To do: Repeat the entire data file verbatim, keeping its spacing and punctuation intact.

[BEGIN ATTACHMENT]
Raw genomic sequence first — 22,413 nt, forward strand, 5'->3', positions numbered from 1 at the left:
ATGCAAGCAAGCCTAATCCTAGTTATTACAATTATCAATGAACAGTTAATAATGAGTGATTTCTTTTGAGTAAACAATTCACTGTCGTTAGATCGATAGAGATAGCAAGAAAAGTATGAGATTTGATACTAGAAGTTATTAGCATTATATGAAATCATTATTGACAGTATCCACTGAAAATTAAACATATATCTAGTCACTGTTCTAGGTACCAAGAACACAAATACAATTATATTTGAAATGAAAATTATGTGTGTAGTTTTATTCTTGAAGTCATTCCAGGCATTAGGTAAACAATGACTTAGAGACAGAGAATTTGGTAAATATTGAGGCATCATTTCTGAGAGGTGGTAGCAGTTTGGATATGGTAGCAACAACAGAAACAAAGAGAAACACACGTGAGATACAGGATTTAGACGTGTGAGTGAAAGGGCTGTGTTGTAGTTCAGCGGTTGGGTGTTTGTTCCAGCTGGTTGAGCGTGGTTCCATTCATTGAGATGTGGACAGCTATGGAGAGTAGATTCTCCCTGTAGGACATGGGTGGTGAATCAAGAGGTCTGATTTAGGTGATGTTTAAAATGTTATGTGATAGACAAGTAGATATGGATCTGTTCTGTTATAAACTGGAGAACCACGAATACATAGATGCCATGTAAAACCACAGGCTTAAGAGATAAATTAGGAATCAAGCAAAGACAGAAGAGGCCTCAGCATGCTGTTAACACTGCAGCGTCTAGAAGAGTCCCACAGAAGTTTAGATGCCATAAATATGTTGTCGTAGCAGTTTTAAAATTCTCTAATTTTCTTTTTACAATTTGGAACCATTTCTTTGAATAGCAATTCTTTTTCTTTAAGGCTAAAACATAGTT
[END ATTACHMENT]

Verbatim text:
Raw genomic sequence first — 22,413 nt, forward strand, 5'->3', positions numbered from 1 at the left:
ATGCAAGCAAGCCTAATCCTAGTTATTACAATTATCAATGAACAGTTAATAATGAGTGATTTCTTTTGAGTAAACAATTCACTGTCGTTAGATCGATAGAGATAGCAAGAAAAGTATGAGATTTGATACTAGAAGTTATTAGCATTATATGAAATCATTATTGACAGTATCCACTGAAAATTAAACATATATCTAGTCACTGTTCTAGGTACCAAGAACACAAATACAATTATATTTGAAATGAAAATTATGTGTGTAGTTTTATTCTTGAAGTCATTCCAGGCATTAGGTAAACAATGACTTAGAGACAGAGAATTTGGTAAATATTGAGGCATCATTTCTGAGAGGTGGTAGCAGTTTGGATATGGTAGCAACAACAGAAACAAAGAGAAACACACGTGAGATACAGGATTTAGACGTGTGAGTGAAAGGGCTGTGTTGTAGTTCAGCGGTTGGGTGTTTGTTCCAGCTGGTTGAGCGTGGTTCCATTCATTGAGATGTGGACAGCTATGGAGAGTAGATTCTCCCTGTAGGACATGGGTGGTGAATCAAGAGGTCTGATTTAGGTGATGTTTAAAATGTTATGTGATAGACAAGTAGATATGGATCTGTTCTGTTATAAACTGGAGAACCACGAATACATAGATGCCATGTAAAACCACAGGCTTAAGAGATAAATTAGGAATCAAGCAAAGACAGAAGAGGCCTCAGCATGCTGTTAACACTGCAGCGTCTAGAAGAGTCCCACAGAAGTTTAGATGCCATAAATATGTTGTCGTAGCAGTTTTAAAATTCTCTAATTTTCTTTTTACAATTTGGAACCATTTCTTTGAATAGCAATTCTTTTTCTTTAAGGCTAAAACATAGTT